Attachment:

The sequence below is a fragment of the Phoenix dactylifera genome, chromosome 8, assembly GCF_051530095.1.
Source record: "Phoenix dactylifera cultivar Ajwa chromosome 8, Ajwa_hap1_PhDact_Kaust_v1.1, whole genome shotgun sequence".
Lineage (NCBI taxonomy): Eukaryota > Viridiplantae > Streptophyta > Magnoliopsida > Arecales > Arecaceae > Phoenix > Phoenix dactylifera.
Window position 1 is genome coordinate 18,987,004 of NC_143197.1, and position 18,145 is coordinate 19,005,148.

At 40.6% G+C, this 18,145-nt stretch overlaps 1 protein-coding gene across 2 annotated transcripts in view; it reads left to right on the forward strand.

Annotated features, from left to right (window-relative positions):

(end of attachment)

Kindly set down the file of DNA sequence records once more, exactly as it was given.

The sequence below is a fragment of the Phoenix dactylifera genome, chromosome 8, assembly GCF_051530095.1.
Source record: "Phoenix dactylifera cultivar Ajwa chromosome 8, Ajwa_hap1_PhDact_Kaust_v1.1, whole genome shotgun sequence".
Lineage (NCBI taxonomy): Eukaryota > Viridiplantae > Streptophyta > Magnoliopsida > Arecales > Arecaceae > Phoenix > Phoenix dactylifera.
Window position 1 is genome coordinate 18,987,004 of NC_143197.1, and position 18,145 is coordinate 19,005,148.

At 40.6% G+C, this 18,145-nt stretch overlaps 1 protein-coding gene across 2 annotated transcripts in view; it reads left to right on the forward strand.

Annotated features, from left to right (window-relative positions):